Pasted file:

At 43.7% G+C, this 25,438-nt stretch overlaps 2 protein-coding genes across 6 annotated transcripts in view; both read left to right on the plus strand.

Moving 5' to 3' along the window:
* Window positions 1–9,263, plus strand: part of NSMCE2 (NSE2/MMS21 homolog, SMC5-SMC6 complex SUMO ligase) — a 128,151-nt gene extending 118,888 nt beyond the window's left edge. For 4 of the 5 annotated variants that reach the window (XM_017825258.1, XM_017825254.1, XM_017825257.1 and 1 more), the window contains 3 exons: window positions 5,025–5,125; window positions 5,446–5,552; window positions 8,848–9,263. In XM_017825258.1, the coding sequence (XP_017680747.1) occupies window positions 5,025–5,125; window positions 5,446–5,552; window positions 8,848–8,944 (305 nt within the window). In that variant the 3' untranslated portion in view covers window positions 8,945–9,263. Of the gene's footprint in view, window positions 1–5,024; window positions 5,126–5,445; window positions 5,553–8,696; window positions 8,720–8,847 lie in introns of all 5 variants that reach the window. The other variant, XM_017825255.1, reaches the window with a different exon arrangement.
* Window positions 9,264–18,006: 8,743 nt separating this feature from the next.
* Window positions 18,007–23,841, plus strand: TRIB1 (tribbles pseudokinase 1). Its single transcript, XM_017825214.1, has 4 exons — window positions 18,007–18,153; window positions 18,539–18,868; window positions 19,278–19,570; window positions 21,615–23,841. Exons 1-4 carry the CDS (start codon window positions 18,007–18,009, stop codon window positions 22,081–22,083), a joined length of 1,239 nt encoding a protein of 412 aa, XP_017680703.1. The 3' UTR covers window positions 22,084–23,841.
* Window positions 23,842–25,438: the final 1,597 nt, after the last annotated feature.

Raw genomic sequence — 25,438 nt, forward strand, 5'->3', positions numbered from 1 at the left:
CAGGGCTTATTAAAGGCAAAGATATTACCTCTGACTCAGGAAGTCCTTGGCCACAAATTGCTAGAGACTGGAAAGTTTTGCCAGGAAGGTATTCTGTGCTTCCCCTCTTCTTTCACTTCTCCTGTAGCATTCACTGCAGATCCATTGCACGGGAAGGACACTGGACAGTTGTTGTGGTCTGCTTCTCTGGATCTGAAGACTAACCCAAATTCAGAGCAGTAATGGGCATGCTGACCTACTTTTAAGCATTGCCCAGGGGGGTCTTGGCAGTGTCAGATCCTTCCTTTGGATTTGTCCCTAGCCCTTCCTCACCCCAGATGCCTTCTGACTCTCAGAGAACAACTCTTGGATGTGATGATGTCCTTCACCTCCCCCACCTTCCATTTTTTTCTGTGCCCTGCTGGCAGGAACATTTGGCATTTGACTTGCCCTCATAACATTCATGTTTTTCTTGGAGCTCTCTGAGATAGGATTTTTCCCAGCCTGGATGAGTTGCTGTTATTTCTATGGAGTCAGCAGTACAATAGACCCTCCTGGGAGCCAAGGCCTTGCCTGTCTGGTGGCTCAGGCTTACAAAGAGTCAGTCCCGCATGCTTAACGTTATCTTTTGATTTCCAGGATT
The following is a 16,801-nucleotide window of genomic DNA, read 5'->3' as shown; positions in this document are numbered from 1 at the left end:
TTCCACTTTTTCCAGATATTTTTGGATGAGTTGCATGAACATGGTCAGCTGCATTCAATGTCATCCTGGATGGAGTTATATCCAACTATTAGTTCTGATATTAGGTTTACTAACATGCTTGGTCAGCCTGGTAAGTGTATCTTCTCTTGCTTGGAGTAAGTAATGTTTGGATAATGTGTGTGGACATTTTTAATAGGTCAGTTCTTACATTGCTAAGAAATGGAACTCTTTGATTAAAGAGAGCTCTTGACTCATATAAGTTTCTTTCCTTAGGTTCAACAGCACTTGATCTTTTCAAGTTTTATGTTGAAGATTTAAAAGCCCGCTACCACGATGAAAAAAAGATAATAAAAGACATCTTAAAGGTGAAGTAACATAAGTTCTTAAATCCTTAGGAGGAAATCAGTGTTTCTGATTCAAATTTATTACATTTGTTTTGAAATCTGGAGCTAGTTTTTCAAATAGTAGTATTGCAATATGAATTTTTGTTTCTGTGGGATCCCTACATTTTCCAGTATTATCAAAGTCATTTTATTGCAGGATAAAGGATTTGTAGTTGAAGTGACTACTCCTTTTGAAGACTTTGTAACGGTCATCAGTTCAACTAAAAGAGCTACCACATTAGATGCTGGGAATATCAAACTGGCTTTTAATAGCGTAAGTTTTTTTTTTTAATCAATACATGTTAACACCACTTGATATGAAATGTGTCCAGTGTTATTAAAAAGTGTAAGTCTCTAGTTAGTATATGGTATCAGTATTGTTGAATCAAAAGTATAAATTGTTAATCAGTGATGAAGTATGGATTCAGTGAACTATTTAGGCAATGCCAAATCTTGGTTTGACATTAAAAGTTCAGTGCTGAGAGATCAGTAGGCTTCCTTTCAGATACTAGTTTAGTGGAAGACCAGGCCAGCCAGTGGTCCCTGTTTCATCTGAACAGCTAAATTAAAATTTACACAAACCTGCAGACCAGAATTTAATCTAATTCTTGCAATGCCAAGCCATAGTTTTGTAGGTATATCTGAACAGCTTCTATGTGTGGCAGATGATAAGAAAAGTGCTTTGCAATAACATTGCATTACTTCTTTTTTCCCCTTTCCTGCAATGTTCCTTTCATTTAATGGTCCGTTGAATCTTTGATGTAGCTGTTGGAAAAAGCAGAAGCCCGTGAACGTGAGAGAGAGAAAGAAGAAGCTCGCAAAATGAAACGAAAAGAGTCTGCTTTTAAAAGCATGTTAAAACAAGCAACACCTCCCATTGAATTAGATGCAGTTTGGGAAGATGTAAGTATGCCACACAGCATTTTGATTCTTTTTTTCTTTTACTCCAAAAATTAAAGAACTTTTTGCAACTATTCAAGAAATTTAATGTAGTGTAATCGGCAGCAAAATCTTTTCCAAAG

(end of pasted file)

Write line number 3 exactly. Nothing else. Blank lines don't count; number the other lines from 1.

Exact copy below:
* Window positions 1–9,263, plus strand: part of NSMCE2 (NSE2/MMS21 homolog, SMC5-SMC6 complex SUMO ligase) — a 128,151-nt gene extending 118,888 nt beyond the window's left edge. For 4 of the 5 annotated variants that reach the window (XM_017825258.1, XM_017825254.1, XM_017825257.1 and 1 more), the window contains 3 exons: window positions 5,025–5,125; window positions 5,446–5,552; window positions 8,848–9,263. In XM_017825258.1, the coding sequence (XP_017680747.1) occupies window positions 5,025–5,125; window positions 5,446–5,552; window positions 8,848–8,944 (305 nt within the window). In that variant the 3' untranslated portion in view covers window positions 8,945–9,263. Of the gene's footprint in view, window positions 1–5,024; window positions 5,126–5,445; window positions 5,553–8,696; window positions 8,720–8,847 lie in introns of all 5 variants that reach the window. The other variant, XM_017825255.1, reaches the window with a different exon arrangement.